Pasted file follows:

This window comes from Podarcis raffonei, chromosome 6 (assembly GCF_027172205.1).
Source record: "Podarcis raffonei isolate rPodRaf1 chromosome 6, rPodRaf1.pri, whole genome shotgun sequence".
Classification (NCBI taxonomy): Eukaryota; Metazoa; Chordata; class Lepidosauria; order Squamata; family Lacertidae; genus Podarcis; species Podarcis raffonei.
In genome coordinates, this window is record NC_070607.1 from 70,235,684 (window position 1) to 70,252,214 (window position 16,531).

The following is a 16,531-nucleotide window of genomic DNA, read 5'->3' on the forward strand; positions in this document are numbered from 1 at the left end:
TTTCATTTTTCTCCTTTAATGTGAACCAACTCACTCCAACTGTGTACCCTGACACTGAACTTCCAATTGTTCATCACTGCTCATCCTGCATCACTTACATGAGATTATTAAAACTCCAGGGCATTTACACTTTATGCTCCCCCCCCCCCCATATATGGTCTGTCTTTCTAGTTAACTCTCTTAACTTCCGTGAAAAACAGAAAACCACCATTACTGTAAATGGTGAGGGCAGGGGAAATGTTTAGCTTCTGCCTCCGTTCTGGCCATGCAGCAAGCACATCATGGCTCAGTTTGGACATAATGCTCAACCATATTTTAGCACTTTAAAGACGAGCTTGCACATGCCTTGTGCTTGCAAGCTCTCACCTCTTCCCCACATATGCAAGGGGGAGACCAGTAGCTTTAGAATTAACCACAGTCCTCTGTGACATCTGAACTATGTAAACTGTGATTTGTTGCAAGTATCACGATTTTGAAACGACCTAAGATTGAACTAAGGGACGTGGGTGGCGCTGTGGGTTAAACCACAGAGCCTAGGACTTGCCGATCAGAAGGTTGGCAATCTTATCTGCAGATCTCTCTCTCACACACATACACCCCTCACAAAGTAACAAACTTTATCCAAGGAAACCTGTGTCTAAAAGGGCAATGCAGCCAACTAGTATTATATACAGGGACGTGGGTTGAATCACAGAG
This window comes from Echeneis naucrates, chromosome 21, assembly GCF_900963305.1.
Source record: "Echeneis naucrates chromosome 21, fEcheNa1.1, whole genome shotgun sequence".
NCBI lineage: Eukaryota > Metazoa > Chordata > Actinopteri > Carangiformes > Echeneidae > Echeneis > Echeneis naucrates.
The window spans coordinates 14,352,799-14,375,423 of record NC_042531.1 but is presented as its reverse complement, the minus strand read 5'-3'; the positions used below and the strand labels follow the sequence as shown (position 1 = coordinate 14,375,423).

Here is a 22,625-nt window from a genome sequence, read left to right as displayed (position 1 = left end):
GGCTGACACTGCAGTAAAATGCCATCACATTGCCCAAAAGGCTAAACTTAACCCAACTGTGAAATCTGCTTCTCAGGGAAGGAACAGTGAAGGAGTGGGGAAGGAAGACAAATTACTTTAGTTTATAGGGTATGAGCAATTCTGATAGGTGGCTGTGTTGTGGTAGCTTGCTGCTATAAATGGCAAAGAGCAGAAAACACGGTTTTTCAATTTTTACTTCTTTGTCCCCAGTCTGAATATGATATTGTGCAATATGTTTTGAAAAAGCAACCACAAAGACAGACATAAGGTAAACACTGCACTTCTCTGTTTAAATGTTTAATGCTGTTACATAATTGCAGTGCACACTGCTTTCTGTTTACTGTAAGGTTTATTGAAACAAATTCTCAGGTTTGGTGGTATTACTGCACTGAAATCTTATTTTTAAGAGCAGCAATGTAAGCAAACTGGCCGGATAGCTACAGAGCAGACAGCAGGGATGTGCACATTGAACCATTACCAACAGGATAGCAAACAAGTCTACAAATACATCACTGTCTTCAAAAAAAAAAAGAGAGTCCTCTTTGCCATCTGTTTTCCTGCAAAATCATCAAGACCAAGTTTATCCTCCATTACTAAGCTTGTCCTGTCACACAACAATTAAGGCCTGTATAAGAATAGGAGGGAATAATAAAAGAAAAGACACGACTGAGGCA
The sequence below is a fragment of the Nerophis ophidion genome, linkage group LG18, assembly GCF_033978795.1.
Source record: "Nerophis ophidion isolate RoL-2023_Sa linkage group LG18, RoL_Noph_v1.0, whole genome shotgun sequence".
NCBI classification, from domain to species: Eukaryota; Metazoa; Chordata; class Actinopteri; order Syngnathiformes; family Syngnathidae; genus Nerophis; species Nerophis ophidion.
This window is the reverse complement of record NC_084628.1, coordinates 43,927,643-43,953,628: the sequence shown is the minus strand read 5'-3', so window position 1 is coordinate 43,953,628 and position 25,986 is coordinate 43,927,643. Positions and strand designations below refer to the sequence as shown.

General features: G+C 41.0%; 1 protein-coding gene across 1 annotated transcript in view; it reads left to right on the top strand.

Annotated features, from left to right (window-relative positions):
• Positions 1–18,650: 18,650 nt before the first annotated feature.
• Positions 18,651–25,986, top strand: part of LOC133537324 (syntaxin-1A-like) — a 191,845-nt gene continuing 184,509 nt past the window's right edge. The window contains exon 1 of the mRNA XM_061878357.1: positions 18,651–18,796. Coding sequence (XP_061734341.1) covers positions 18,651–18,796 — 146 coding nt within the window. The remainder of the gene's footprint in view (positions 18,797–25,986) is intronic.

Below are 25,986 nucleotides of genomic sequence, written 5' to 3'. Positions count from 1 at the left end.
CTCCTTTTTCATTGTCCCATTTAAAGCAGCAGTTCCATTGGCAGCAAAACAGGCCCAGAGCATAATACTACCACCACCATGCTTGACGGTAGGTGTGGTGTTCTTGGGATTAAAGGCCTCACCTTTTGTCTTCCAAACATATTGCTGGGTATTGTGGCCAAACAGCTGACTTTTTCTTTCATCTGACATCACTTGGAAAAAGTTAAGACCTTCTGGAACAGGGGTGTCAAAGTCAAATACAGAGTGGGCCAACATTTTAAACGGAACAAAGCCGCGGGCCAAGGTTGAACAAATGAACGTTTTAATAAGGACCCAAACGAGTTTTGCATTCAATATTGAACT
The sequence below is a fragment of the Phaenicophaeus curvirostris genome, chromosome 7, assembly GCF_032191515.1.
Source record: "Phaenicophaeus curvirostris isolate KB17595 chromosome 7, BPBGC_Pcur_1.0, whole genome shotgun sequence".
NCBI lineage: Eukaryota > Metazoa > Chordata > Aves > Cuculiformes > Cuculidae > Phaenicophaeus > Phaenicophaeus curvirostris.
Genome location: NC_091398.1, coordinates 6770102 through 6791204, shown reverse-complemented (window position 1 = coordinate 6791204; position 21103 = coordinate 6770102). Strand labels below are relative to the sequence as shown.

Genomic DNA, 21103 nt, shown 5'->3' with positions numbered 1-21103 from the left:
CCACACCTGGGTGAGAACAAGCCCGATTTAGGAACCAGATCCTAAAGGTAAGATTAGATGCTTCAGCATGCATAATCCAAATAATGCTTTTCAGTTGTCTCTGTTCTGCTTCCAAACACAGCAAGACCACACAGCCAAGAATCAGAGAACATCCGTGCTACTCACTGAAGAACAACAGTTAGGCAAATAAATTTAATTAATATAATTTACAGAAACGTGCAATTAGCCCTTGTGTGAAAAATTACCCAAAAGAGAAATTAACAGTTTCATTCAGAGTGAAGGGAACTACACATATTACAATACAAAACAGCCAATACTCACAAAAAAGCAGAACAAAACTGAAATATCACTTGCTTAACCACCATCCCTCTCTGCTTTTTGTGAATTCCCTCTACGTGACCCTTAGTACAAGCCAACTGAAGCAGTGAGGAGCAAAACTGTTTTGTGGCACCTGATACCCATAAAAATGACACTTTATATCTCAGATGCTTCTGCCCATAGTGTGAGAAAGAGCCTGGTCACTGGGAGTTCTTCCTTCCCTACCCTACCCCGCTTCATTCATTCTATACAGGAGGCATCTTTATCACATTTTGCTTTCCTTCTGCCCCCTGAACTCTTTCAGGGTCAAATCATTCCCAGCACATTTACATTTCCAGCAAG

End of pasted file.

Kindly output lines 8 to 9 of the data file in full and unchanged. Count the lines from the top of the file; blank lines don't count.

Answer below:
Source record: "Echeneis naucrates chromosome 21, fEcheNa1.1, whole genome shotgun sequence".
NCBI lineage: Eukaryota > Metazoa > Chordata > Actinopteri > Carangiformes > Echeneidae > Echeneis > Echeneis naucrates.